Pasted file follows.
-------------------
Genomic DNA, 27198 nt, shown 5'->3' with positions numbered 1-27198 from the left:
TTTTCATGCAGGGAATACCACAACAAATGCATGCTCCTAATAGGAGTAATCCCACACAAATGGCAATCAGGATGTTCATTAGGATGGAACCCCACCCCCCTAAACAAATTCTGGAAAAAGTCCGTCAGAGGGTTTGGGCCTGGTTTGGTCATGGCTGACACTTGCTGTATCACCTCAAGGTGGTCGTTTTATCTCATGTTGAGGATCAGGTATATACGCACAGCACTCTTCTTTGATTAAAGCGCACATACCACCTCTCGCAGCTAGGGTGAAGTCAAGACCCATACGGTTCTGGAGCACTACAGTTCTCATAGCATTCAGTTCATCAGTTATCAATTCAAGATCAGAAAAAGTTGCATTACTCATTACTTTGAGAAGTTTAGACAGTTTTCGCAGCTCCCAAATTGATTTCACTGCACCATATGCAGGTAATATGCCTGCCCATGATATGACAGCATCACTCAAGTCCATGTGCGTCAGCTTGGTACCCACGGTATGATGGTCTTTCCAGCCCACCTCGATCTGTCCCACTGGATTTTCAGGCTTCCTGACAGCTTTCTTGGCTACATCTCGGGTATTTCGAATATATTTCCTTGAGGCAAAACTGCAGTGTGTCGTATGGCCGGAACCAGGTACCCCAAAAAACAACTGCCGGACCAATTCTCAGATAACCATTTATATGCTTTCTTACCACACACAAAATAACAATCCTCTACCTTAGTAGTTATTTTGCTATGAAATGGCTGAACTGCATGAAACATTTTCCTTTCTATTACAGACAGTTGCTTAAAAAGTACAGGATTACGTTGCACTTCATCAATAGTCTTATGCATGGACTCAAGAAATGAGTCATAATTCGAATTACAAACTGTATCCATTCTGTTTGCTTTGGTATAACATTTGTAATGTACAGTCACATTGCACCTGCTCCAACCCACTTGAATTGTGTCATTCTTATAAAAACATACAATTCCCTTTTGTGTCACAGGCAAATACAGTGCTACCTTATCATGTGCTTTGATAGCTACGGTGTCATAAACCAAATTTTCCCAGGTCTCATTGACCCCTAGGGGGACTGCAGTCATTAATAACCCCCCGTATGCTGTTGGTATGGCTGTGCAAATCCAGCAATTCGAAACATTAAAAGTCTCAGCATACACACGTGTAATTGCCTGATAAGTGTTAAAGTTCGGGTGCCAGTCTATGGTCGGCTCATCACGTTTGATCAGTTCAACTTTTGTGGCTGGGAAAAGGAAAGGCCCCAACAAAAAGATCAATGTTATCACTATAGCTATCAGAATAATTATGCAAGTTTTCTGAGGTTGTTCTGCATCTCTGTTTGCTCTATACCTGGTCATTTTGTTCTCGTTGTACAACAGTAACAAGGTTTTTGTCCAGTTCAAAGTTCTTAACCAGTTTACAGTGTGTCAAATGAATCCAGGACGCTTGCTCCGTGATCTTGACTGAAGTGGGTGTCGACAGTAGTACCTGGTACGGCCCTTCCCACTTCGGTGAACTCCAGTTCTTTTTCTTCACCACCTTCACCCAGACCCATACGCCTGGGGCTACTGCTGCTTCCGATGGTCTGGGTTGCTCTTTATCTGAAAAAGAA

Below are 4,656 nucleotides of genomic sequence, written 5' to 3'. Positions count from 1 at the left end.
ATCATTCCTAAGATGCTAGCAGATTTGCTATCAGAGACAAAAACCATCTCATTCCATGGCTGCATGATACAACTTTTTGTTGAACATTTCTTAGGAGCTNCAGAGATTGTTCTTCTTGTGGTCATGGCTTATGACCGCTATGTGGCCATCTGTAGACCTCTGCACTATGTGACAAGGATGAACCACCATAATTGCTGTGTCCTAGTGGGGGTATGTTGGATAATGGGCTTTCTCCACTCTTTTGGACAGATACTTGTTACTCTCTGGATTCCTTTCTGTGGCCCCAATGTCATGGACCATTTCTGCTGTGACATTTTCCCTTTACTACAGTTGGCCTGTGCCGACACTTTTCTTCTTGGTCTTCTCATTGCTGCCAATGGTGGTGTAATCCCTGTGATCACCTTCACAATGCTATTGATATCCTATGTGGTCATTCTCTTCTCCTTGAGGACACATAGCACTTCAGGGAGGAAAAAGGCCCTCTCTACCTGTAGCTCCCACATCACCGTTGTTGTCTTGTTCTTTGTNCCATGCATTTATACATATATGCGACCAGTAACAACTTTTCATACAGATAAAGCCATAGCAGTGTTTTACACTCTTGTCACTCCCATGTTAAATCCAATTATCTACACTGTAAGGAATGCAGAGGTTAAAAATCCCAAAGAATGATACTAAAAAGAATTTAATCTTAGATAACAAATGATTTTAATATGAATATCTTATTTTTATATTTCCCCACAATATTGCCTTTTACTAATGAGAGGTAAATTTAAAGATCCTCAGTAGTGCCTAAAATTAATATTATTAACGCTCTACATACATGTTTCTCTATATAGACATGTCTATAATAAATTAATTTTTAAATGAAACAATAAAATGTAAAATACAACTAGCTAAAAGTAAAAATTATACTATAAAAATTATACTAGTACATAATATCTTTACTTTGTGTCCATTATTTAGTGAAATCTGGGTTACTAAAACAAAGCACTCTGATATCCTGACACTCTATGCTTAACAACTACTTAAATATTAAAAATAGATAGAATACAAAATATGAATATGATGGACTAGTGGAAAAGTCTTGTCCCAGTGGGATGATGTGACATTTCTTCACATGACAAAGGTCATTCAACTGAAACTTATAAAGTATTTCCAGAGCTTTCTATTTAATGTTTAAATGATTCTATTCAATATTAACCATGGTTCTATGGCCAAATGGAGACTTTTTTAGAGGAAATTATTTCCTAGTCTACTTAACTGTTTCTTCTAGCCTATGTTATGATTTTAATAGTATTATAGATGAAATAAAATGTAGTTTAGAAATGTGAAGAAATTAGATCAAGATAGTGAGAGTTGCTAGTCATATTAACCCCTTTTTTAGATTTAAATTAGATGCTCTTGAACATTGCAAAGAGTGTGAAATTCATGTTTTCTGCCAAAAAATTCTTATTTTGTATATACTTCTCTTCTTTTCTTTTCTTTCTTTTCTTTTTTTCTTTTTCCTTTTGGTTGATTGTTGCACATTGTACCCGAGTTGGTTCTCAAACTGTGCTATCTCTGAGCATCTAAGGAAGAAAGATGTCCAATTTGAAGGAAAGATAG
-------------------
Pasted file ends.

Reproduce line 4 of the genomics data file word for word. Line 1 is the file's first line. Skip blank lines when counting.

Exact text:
ATCATTCCTAAGATGCTAGCAGATTTGCTATCAGAGACAAAAACCATCTCATTCCATGGCTGCATGATACAACTTTTTGTTGAACATTTCTTAGGAGCTNCAGAGATTGTTCTTCTTGTGGTCATGGCTTATGACCGCTATGTGGCCATCTGTAGACCTCTGCACTATGTGACAAGGATGAACCACCATAATTGCTGTGTCCTAGTGGGGGTATGTTGGATAATGGGCTTTCTCCACTCTTTTGGACAGATACTTGTTACTCTCTGGATTCCTTTCTGTGGCCCCAATGTCATGGACCATTTCTGCTGTGACATTTTCCCTTTACTACAGTTGGCCTGTGCCGACACTTTTCTTCTTGGTCTTCTCATTGCTGCCAATGGTGGTGTAATCCCTGTGATCACCTTCACAATGCTATTGATATCCTATGTGGTCATTCTCTTCTCCTTGAGGACACATAGCACTTCAGGGAGGAAAAAGGCCCTCTCTACCTGTAGCTCCCACATCACCGTTGTTGTCTTGTTCTTTGTNCCATGCATTTATACATATATGCGACCAGTAACAACTTTTCATACAGATAAAGCCATAGCAGTGTTTTACACTCTTGTCACTCCCATGTTAAATCCAATTATCTACACTGTAAGGAATGCAGAGGTTAAAAATCCCAAAGAATGATACTAAAAAGAATTTAATCTTAGATAACAAATGATTTTAATATGAATATCTTATTTTTATATTTCCCCACAATATTGCCTTTTACTAATGAGAGGTAAATTTAAAGATCCTCAGTAGTGCCTAAAATTAATATTATTAACGCTCTACATACATGTTTCTCTATATAGACATGTCTATAATAAATTAATTTTTAAATGAAACAATAAAATGTAAAATACAACTAGCTAAAAGTAAAAATTATACTATAAAAATTATACTAGTACATAATATCTTTACTTTGTGTCCATTATTTAGTGAAATCTGGGTTACTAAAACAAAGCACTCTGATATCCTGACACTCTATGCTTAACAACTACTTAAATATTAAAAATAGATAGAATACAAAATATGAATATGATGGACTAGTGGAAAAGTCTTGTCCCAGTGGGATGATGTGACATTTCTTCACATGACAAAGGTCATTCAACTGAAACTTATAAAGTATTTCCAGAGCTTTCTATTTAATGTTTAAATGATTCTATTCAATATTAACCATGGTTCTATGGCCAAATGGAGACTTTTTTAGAGGAAATTATTTCCTAGTCTACTTAACTGTTTCTTCTAGCCTATGTTATGATTTTAATAGTATTATAGATGAAATAAAATGTAGTTTAGAAATGTGAAGAAATTAGATCAAGATAGTGAGAGTTGCTAGTCATATTAACCCCTTTTTTAGATTTAAATTAGATGCTCTTGAACATTGCAAAGAGTGTGAAATTCATGTTTTCTGCCAAAAAATTCTTATTTTGTATATACTTCTCTTCTTTTCTTTTCTTTCTTTTCTTTTTTTCTTTTTCCTTTTGGTTGATTGTTGCACATTGTACCCGAGTTGGTTCTCAAACTGTGCTATCTCTGAGCATCTAAGGAAGAAAGATGTCCAATTTGAAGGAAAGATAG